I am proud to announce the publication of my latest book, The Complete Dentist: Positive Leadership and Communication Skills for Success in Dentistry.
While writing this book I went through many emotional ups and downs. My past books were about specific procedures like the examination and case presentation. This book was borne out of the thought of “what really matters” for a career in dentistry.
I wanted it to be relevant for today’s younger dentists. My own career path was a very bumpy road, and I practiced at a time before the professional landscape became so difficult to practice with a sense of autonomy. I began practice before insurance, before HMOs, PPOs, advertising and corporate influence.
I wanted to write a book that could work in any environment. One that focused more on the overall well-being of the dentist. I wanted to write a book that didn’t focus on technical dentistry or dental marketing or ways to “get new patients.”
Looking over my 45 years in dental practice I realized that dentistry was less about the technology of the day and more about making it work so that I could sleep at night, knowing I did my very best and spend time building a thriving practice and life.
Those who know me personally know that I spent a lot of time studying positive psychology. I found that the answers to the “big questions” that young dentists want to know, lie in positive leadership and communication. Along the way we want to do excellent dentistry.
Our culture rewards mediocrity. The word mediocre actually means “halfway up the mountain.” My feeling is that if we are going to take a journey up the mountain we might as well go all the way to the top…not just halfway. This books explains how to get to the top.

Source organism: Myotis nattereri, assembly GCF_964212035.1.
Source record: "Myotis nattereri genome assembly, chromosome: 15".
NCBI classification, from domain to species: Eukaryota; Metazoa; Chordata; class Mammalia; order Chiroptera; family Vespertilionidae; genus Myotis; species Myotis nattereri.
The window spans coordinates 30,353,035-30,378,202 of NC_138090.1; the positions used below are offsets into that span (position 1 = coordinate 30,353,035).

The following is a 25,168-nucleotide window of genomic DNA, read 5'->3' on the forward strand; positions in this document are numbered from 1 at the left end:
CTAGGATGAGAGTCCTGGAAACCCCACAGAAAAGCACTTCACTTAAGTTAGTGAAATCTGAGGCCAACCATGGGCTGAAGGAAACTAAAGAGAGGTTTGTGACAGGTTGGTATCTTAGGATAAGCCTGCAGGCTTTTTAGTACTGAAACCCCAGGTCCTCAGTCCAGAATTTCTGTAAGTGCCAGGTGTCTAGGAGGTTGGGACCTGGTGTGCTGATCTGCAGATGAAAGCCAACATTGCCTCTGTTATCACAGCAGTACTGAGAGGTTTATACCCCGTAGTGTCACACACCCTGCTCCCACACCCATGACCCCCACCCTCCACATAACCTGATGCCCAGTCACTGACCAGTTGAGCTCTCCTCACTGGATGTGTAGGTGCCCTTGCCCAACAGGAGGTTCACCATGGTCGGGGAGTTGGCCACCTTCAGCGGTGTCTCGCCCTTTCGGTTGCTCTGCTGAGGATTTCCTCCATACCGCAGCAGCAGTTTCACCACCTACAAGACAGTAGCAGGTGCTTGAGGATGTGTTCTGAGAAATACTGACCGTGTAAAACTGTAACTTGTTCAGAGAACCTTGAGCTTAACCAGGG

After reading this book I hope you will agree, that in today’s professional environment, our dental education does not equip young dentists to adequately deal with the leadership and communication skills necessary to practice truly excellent dentistry...dentistry that is not only satisfying for the patient but meaningful. Dentistry that is part of the bigger overall healthcare of our patients. This is not today’s dentistry.
Third parties and the forces outside of the profession have taken over how dentists practice. As I said I had some low points while writing the book…even I, while writing a book about positive leadership, sometimes heard a voice in my head saying, “what’s the use?”
In re-reading my own book I became even more inspired because leaders are never satisfied with the status quo (mediocrity?)—leaders are always about change. The status quo in the dental profession right now is at its lowest levels. It’s up to dentists to take on more of a leadership role—this die has not been cast.
If you read my book- and I hope you do—I would love to open up an ongoing conversation. If you feel the desire to share–please do. The book and the ideas are important.
I am thrilled that you have written the book that needs to be written. I would try to have every dental student read your book before they graduate.
Comment by Gerald Benjamin — December 19, 2017 @ 3:00 PM
Will order a copy today. Thanks for sharing some of your ideas with me as you were writing your book. It will be another stamp you have put on the profession.
I look forward to reading and follow up conversations.
Comment by Mike Crete — December 20, 2017 @ 6:25 AM
Thank you for your support Mike. Writing can be difficult at times–lots of emotions–lots of self-doubt during the process…in the end it’s worth the trip.
Comment by Barry — January 1, 2018 @ 8:55 PM
Gerald–thanks for all of your support. I believe that this book can truly help young dentists develop a philosophy of practice that could guide them through what has become a difficult career.
Comment by Barry — January 1, 2018 @ 9:03 PM